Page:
As part of the companies’ commitment to a sustainable future, Volvo Cars and Starbucks Corporation (NASDAQ: SBUX) have announced the first Starbucks stores where new electric vehicle (EV) chargers powered by ChargePoint (NYSE:CHPT) will be available to customers and members of the public.
Four chargers have been installed and are slated to go live later this month at the first Starbucks shop in Provo, Utah (East Bay – University & 9th, 979 S University Ave). It will mark the beginning of a trial program announced last March to electrify a key route, allowing electric vehicle travel between Seattle, Boise, Salt Lake City, and Denver.
With the installation of up to 60 DC fast chargers at up to 15 Starbucks locations along a 1,350-mile route between the Colorado front range and the Starbucks Support Center (headquarters) in Seattle, Starbucks and Volvo intend to give electric vehicle (EV) drivers the freedom to move by providing familiar, comfortable, and safe places to recharge their vehicles, as well as themselves.
This picturesque route, which was previously under-resourced to accommodate EV charging, passes by six national forests and offers zero-emission EV drivers access to some of the nation’s most iconic locations. From the Snoqualmie Pass in Washington to the Snake River in Idaho, across Arches National Park in Utah, and connecting outdoor locations such as Park City and Vail, this route exemplifies the finest of the American road trip.
By the end of the year, it is anticipated that there will be chargers at Starbucks stores around every 100 miles along the route, which is well within the range of nearly every EV and will provide much-needed infrastructure for current EV drivers and those considering purchasing one. While their vehicles are charging outdoors, customers may enjoy their favorite Starbucks beverage inside.
Anders Gustafsson, SVP Americas Region and President and CEO of Volvo Car USA, remarked, “Partnerships like this are crucial as we continue to progress towards a more sustainable and electrified future.”
“Public EV charging should be as easy as getting a great cup of coffee – and now, it can be,” said Michael Kobori, Starbucks chief sustainability officer. “We look forward to continuing this partnership with Volvo and ChargePoint, exploring new ways to enhance the Starbucks Experience and inviting customers on our journey to become a resource positive company.”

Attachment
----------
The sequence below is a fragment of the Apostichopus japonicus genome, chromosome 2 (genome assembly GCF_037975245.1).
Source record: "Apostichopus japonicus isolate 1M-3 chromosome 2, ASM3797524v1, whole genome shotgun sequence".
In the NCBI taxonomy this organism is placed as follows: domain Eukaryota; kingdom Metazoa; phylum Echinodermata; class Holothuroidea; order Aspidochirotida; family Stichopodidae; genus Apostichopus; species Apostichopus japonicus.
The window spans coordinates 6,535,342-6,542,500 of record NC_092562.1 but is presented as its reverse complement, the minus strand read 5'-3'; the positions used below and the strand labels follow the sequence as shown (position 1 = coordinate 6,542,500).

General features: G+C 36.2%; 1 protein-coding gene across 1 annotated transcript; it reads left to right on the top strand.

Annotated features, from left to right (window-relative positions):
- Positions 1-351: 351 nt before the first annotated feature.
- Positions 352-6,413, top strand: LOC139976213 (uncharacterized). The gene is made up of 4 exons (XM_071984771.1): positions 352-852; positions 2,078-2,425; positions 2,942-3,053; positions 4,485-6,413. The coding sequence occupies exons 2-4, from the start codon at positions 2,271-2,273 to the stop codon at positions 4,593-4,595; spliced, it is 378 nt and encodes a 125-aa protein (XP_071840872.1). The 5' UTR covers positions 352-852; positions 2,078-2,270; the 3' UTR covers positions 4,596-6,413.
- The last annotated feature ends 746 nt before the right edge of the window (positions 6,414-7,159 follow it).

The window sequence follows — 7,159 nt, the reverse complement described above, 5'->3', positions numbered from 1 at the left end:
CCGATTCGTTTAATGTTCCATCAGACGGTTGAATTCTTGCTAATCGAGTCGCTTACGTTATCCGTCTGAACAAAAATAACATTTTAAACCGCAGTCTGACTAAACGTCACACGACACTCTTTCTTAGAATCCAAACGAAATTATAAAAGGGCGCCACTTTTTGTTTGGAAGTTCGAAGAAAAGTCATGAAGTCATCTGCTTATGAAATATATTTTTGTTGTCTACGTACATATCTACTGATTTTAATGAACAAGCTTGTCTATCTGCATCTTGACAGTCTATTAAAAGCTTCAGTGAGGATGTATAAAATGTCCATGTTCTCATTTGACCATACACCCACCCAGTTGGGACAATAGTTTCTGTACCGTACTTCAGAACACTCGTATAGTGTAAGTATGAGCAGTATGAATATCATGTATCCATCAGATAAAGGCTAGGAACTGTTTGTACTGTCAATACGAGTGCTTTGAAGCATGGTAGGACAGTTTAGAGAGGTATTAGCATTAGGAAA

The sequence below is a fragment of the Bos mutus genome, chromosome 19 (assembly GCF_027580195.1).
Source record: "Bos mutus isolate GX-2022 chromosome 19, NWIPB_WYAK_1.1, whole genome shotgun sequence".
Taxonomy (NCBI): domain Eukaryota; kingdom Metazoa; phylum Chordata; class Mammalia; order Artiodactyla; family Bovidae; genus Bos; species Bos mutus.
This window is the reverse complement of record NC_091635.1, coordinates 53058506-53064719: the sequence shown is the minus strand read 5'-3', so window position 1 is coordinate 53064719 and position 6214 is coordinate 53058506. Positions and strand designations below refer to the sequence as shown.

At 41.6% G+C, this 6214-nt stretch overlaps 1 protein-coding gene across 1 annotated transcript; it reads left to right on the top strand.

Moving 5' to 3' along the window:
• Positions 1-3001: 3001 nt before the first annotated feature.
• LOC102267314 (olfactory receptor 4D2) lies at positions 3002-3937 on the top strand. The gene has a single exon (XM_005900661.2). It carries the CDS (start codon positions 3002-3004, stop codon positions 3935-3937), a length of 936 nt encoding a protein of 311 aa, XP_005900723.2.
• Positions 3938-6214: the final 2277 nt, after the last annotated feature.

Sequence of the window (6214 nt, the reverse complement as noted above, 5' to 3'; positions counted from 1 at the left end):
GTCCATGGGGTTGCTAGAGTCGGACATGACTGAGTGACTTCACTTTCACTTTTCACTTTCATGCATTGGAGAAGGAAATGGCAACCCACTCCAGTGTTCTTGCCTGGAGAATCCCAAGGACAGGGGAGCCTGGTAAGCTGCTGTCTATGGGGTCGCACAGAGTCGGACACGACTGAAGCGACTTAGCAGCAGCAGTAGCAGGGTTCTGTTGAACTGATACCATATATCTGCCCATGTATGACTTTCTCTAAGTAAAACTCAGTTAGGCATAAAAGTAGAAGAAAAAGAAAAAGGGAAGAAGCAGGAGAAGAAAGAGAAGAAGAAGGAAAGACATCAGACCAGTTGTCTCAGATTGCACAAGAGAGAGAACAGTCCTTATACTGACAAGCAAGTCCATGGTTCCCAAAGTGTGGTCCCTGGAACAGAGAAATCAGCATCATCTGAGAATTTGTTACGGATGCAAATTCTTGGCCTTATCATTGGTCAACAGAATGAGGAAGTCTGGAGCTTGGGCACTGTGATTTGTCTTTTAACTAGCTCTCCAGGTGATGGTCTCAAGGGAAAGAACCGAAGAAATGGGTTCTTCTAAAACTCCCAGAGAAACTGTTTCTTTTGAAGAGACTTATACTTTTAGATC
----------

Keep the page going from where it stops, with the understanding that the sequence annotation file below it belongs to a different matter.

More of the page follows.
“With Volvo and Starbucks, we’re creating a premium EV driving experience between the Rocky Mountains and the Pacific Northwest with Starbucks and Volvo Cars,” said Pasquale Romano, CEO of ChargePoint. “Through our partnership, EV drivers will have the opportunity to quickly fuel their vehicles at Starbucks locations along one of America’s most scenic byways.”
ChargePoint’s DC fast chargers can, for instance, charge the Volvo C40 Recharge from 20% to 90% in under 40 minutes*. Drivers of Volvo Recharge models with Google incorporated can utilize the ChargePoint software connected into their vehicle’s dashboard, while others can use the ChargePoint smartphone app to locate and use the charging stations at participating Starbucks locations.
The following communities will have EV chargers available at Starbucks outlets along the route:
Seattle, Washington Issaquah, Washington Yakima, Washington Hermiston, Oregon La Grande, Oregon Nampa, Idaho Twin Falls, Idaho Uintah, Idaho Sandy, Utah Provo, Utah Grand Junction, Colorado Glenwood Springs, Colorado Silverthorne, Colorado Idaho Springs, Colorado Broomfield, Colorado
While drivers of any EV equipped with a standard CCS1 or CHAdeMO receptacle will be able to use these stations for a cost, Volvo owners will have free or discounted access to these stations.
In the same way that Volvo Cars intends to be an all-electric vehicle manufacturer by 2030, Starbucks is rethinking the shop experience for greater connectivity, convenience, and environmental impact. The corporation continues to rapidly grow its portfolio of renewable energy and decarbonization projects in the United States in support of its global objective to lower its carbon footprint by 50 percent by 2030 and its aspiration to become a resource-positive enterprise.